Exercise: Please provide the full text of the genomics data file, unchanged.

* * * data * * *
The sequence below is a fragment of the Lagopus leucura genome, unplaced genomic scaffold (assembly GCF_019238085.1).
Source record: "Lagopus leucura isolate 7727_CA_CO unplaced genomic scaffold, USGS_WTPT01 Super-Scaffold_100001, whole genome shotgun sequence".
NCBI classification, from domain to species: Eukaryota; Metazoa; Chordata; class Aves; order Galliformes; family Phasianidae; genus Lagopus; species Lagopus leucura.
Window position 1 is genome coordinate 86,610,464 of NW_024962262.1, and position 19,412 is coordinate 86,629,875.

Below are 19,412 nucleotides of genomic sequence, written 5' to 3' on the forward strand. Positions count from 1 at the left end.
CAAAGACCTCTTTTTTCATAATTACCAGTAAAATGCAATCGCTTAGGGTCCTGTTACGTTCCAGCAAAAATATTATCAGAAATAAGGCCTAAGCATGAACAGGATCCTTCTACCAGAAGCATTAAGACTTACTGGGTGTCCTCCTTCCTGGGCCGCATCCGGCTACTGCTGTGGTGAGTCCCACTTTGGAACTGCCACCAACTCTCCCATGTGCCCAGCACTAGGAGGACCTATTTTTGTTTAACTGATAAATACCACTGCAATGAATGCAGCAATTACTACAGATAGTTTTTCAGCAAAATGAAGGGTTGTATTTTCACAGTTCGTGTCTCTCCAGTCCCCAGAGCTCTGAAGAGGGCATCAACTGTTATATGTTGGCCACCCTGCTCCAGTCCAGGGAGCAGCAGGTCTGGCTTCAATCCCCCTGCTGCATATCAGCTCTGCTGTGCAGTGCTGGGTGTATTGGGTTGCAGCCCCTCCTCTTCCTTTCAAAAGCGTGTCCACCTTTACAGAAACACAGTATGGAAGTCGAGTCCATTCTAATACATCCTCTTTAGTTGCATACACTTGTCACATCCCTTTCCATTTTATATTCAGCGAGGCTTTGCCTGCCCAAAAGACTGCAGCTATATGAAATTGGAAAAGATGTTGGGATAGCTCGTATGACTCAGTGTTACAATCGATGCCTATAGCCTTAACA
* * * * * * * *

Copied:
The sequence below is a fragment of the Lagopus leucura genome, unplaced genomic scaffold (assembly GCF_019238085.1).
Source record: "Lagopus leucura isolate 7727_CA_CO unplaced genomic scaffold, USGS_WTPT01 Super-Scaffold_100001, whole genome shotgun sequence".
NCBI classification, from domain to species: Eukaryota; Metazoa; Chordata; class Aves; order Galliformes; family Phasianidae; genus Lagopus; species Lagopus leucura.
Window position 1 is genome coordinate 86,610,464 of NW_024962262.1, and position 19,412 is coordinate 86,629,875.

Below are 19,412 nucleotides of genomic sequence, written 5' to 3' on the forward strand. Positions count from 1 at the left end.
CAAAGACCTCTTTTTTCATAATTACCAGTAAAATGCAATCGCTTAGGGTCCTGTTACGTTCCAGCAAAAATATTATCAGAAATAAGGCCTAAGCATGAACAGGATCCTTCTACCAGAAGCATTAAGACTTACTGGGTGTCCTCCTTCCTGGGCCGCATCCGGCTACTGCTGTGGTGAGTCCCACTTTGGAACTGCCACCAACTCTCCCATGTGCCCAGCACTAGGAGGACCTATTTTTGTTTAACTGATAAATACCACTGCAATGAATGCAGCAATTACTACAGATAGTTTTTCAGCAAAATGAAGGGTTGTATTTTCACAGTTCGTGTCTCTCCAGTCCCCAGAGCTCTGAAGAGGGCATCAACTGTTATATGTTGGCCACCCTGCTCCAGTCCAGGGAGCAGCAGGTCTGGCTTCAATCCCCCTGCTGCATATCAGCTCTGCTGTGCAGTGCTGGGTGTATTGGGTTGCAGCCCCTCCTCTTCCTTTCAAAAGCGTGTCCACCTTTACAGAAACACAGTATGGAAGTCGAGTCCATTCTAATACATCCTCTTTAGTTGCATACACTTGTCACATCCCTTTCCATTTTATATTCAGCGAGGCTTTGCCTGCCCAAAAGACTGCAGCTATATGAAATTGGAAAAGATGTTGGGATAGCTCGTATGACTCAGTGTTACAATCGATGCCTATAGCCTTAACA